Wayan the OLPC group is much more open than any other organization out there as shown by the very minutes you are quoting, while you are implying they are secret. But they aren't. The minutes are there for any one to find. If this had been Intel or Apple or another established industry player you would have been shut down a long time ago by restraining orders. That is another thing that is disruptive the OLPC's openness. If people are complaining it is because they are too lazy to read all the info available. Instead of complaining help out.

I have far worst experiences dealing with so called established businesses.

@Vamoose: Nice one taking out of context the following from the OLPC support meeting minutes of Feb 3, "We're still not really meeting the original minimum quantities we said we were going to build, so when you're not meeting sales expectations...", a quote from OLPC's Richard Smith, who handles many hardware issues. The context was in regards to the ability to put pressure on the original design manufacture Quanta to publish the schematics. To do this they need to get over a certain sales figure. This is clearly stated in the minutes!


Having worked most of my life (professionally and voluntarily) in the not-for-profit world, and having graciously and casually accepted (and quickly pocketed, counted, and deposited) cash donations and payments of $10,000+) there is something to be said for a smile, handshake, and personal, grateful recognition of the gift.

I am certain that if I sent one email, or made one phone call, I could personally give $25,000 directly to Mr. Negroponte. After all, he's a sophisticated man, knows the ways of giving, and has a stake in receiving such generous gifts.

On the other hand, donate $25,000 on the internet, it's just another electronic transaction, and may never have much (or any) recognition for the size or gravity of the gift.

Thus, even today, large donor gifts are courted and collected (gasp!) in person.

Here endeth the lesson.

@CallHimOut uses google checkout to process payments. They use it because it's free to nonprofits (usually Paypal takes a commission for processing). Google checkout does accept AMEX.

My question, why doesn't OLPC know if he did or didn't donate $25000? You would think that wouldn't take long to check, assuming somebody's keeping the books. Sloppy bookkeeping shuts down non-profits as quickly as anything else.

If he showed up with a media crew and insisted on handing the money to Negroponte personally and splashed that all over his website what would people be calling him?

What happened to the 'old' financial comptroller?

(from Vamoose)
As to the $25K Oxley donation, and whether OLPC is looking into it, down near the end of the Feb 3 support group minutes is information that the issue has been forwarded "to the new financial comptroller...."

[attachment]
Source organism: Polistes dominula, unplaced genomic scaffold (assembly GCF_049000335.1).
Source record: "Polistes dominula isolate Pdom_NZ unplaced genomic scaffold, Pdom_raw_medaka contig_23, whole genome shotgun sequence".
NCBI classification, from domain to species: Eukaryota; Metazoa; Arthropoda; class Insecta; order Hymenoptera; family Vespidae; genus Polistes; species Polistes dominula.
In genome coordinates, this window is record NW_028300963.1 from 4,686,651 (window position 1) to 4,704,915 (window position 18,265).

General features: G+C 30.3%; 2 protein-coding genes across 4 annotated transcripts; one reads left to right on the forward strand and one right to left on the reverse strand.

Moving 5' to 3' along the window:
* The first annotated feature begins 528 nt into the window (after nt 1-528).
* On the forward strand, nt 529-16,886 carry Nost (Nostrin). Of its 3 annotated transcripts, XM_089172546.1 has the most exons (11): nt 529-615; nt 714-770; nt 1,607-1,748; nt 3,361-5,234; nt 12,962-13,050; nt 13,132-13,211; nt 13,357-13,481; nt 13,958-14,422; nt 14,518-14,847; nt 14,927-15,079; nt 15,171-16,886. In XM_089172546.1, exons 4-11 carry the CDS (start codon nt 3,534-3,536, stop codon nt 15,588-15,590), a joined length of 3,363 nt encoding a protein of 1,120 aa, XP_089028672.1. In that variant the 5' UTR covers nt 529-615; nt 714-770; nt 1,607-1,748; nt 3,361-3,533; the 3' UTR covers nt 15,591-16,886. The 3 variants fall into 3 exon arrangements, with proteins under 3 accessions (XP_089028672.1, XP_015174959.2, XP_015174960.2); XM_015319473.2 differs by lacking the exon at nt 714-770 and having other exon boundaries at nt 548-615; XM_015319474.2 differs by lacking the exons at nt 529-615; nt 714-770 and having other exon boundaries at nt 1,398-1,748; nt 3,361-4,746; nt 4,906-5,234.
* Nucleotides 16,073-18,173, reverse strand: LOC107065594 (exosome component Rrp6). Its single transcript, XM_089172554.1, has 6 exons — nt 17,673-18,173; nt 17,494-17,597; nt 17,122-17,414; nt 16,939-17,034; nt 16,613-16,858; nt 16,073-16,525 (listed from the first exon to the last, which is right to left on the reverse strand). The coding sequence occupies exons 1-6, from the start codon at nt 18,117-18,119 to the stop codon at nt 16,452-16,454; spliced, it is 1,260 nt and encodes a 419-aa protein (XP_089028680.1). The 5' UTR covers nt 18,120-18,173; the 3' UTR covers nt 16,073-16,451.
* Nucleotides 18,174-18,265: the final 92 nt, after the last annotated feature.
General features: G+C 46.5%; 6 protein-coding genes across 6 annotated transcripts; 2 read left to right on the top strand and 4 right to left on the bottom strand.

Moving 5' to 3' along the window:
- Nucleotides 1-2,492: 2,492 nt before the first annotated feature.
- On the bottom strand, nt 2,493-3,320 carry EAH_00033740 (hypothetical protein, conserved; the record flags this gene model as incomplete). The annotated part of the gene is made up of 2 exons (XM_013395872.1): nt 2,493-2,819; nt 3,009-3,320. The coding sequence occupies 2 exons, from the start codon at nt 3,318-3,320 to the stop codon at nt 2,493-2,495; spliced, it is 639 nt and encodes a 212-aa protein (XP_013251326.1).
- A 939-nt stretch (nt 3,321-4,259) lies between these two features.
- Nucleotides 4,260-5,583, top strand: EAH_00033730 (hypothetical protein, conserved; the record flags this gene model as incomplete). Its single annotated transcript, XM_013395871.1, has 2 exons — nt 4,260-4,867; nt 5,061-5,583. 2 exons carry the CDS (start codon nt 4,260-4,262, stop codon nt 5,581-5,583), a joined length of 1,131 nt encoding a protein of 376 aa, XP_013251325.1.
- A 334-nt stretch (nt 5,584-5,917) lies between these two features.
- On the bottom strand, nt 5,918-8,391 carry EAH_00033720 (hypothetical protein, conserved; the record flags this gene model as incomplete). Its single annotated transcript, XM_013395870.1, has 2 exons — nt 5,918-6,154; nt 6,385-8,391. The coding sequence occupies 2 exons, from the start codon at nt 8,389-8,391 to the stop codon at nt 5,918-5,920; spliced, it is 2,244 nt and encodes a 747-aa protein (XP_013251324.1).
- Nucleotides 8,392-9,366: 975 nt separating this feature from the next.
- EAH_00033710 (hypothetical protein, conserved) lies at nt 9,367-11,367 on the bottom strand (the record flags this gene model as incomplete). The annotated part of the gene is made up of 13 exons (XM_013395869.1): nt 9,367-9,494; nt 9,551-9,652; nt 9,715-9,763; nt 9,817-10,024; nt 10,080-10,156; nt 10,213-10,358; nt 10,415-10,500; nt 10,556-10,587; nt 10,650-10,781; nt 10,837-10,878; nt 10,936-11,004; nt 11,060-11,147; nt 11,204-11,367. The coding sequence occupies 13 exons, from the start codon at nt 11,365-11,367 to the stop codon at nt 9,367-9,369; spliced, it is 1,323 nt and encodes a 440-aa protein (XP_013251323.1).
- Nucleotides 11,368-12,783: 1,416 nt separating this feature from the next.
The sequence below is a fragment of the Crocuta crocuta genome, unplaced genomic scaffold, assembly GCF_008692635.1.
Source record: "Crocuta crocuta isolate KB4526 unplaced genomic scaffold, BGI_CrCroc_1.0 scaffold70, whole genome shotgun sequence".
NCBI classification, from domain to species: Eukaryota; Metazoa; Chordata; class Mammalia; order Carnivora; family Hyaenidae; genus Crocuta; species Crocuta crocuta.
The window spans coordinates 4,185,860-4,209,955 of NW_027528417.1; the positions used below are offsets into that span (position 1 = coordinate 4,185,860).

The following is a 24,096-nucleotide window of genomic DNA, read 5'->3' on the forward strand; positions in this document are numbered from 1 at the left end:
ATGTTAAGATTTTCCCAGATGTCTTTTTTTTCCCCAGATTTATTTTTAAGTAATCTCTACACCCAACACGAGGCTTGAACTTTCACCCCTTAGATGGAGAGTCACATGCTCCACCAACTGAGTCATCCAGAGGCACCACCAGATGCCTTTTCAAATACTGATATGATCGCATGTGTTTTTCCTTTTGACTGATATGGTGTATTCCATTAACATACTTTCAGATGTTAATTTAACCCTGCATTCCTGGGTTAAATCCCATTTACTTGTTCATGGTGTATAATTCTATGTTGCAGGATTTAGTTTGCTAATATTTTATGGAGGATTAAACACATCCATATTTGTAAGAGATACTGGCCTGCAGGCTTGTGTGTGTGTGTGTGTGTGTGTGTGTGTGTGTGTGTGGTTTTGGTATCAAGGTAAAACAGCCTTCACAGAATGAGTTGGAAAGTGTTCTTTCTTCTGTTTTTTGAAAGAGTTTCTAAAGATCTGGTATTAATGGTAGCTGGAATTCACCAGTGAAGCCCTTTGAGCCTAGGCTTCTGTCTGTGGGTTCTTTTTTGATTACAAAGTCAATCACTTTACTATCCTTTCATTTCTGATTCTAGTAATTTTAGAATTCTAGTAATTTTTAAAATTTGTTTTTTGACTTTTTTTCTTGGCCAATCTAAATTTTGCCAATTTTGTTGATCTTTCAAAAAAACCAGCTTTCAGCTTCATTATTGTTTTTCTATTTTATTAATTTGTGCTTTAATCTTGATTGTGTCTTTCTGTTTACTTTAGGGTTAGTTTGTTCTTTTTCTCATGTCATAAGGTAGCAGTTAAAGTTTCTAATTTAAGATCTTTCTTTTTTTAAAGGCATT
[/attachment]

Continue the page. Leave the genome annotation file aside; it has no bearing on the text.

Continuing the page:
several dozen?
one hundred?

someone said sloppy bookkeeping?
"This picture was taken on Wednesday, January 30 at 2008. The OLPC project brought several dozen machines to the conference to be handed out, at random, to attendees who would promise to either do something amazing with them or give them to somebody else who would."
"9. Roadshow: Dave Woodhouse, Bernie Innocenti, and Jim Gettys attended Linux Conf Au (LCA), which is considered by many to be the best Linux conference in the world at this time. The LCA organizers and OLPC combined to distribute a 100 machines to developers at the conference. (The lack of G1G1 in Australia is, of course, frustrating to people here.)"

March... March! I was told in January (1st week) that my "laptop was being configured for shipment" the in the 3rd week of January that it was "in the warehouse and awaiting shipment" -- now they tell me it's out of stock until the *end* @#$% or March.

Ridiculous. And I hate being lied to.


Lack of communication only makes people more frustrated -- no matter what business you're in.

I've been waiting for months for my laptop. Three times they've told me that my shipping address was invalid, and I told them the correct one, and there's been no further response -- not even a "thanks for your message, we'll look into it when we can."

At some point, the ineptitude becomes willful.

Please remember that OLPC has only 25 employees and most of the people answering the phones for support are volunteers.

Overlooking the $25,000 donation is pretty poor donor development; it's not making the most of what people are willing, even eager, to give. Blaming it on subcontractor issues doesn't exactly inspire confidence, either.

But it's the Australian giveaway that really gets me. Here's part of my response on the official OLPC forum:
"I'm a first-day G1G1 donor twice over, I got my laptops before Christmas and I love them, I've been helping out a bit on the forums and (just a little so far) on the wiki, and I just co-presented on the XO to a local Linux group this weekend. I do understand the value of involving more Linux lovers with OLPC, but I find this giveaway -- before resolving all outstanding G1G1 donor issues -- shocking and totally unacceptable."

Full response:

"I think the best thing would be for OLPC to start selling the laptops wholesale (minimum order of 1000 say) and let the resellers handle the distribution and support – competition should then create an efficient distribution market with better after-sales support."

If you want to do this, go right ahead. Becoming a middleman is a wholly non-trivial business, involving complex business deals, shipping, financial, and data-handling logistics, and tremendous amounts of start-up capital.